If you work in corporate America, you probably have a polished and well-rehearsed story you tell about yourself.
Maybe it’s not Oprah Winfrey’s rags-to-riches tale; indeed, it may not seem to you like much of a story at all. But if you’ve written your LinkedIn profile or rehearsed an elevator pitch, you have at least begun to shape your experiences and attributes into story form.
As you move ahead or change direction in your career, you revise the story so it reflects your growth and highlights your latest achievements.
But despite how impressive your story is on paper, it’s less likely to become a success story if the voice inside your head keeps telling a different, doubt-filled version.
Perhaps it seems best to try to ignore or silence the harsh assessments that bounce around your skull. But a book on leadership suggests you tune in because a person’s life stories affect the future more than any set of inborn characteristics or leadership skills.
“Your life stories define your leadership, including the impact of parents, teachers, coaches, illness, poverty, trauma, rejection and other difficult experiences,” said Bill George, author of “Discover Your True North: Becoming an Authentic Leader” (Wiley, 2015).
Your life stories can spur you to excellence, but they also can hold you back. It depends on how you frame the stories and how you narrate them, consciously or otherwise, in your head. This narration — generally internal chatter called self-talk — can be constructive or crippling.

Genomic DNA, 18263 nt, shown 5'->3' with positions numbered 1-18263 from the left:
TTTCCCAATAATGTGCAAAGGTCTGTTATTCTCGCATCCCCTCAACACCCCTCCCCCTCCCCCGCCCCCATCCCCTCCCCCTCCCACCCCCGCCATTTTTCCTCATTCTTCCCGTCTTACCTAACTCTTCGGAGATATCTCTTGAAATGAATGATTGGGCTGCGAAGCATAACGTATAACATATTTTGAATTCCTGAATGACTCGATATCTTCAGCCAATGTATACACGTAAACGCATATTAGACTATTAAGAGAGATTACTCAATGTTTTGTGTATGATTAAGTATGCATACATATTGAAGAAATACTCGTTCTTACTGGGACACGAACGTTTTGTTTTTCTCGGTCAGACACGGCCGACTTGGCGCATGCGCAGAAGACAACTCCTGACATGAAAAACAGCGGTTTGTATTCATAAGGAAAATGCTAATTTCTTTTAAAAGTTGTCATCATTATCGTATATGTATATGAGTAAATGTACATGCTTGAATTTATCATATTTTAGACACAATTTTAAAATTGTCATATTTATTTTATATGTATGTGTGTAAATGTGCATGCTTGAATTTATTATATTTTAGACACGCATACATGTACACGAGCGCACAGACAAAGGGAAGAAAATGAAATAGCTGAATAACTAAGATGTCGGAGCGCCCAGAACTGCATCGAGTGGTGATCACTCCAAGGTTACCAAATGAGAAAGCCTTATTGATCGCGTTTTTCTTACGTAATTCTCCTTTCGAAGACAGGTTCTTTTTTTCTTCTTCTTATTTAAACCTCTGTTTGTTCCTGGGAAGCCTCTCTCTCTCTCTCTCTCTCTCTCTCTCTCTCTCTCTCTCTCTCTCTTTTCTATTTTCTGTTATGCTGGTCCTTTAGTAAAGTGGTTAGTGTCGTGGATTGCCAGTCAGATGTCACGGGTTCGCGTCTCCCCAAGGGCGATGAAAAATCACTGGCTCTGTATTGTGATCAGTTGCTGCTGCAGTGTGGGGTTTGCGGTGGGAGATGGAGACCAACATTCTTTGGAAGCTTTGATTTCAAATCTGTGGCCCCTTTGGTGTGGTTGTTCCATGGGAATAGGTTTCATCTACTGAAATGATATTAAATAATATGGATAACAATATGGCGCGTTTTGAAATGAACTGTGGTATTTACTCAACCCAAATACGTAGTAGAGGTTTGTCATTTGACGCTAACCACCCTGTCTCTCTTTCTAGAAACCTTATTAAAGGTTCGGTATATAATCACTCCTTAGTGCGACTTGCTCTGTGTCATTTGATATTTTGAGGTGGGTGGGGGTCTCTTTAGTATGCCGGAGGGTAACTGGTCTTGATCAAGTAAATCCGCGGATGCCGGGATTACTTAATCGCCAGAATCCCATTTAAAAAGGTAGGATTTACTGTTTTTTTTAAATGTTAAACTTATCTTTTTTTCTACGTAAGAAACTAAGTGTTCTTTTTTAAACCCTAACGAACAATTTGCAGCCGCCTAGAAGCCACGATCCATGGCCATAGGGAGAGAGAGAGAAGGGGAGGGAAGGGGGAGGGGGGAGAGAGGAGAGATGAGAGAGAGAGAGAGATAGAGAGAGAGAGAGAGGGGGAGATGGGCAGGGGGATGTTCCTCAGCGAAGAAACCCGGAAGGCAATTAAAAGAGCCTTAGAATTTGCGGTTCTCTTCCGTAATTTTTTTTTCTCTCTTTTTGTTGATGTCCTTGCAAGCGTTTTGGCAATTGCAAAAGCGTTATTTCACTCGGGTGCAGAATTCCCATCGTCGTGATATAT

For example, you may tell yourself that you’re stuck. Though that’s not a story per se, it’s a lesson learned from one or more life stories that can shape your attitudes, decisions and behavior — and, therefore, your prospects if you allow it.
“The way you deal with your greatest adversities will shape your character far more than the adversities themselves,” George wrote. “Much like iron is forged by heat, your significant challenges and your most painful experiences present the greatest opportunities for your personal growth.”
It’s how you understand yourself through your stories that matter, not the facts of your life, he said.
Since self-awareness leads to self-acceptance, paying attention to the stories you tell yourself can empower you professionally and personally.
This article was originally posted to Omaha.com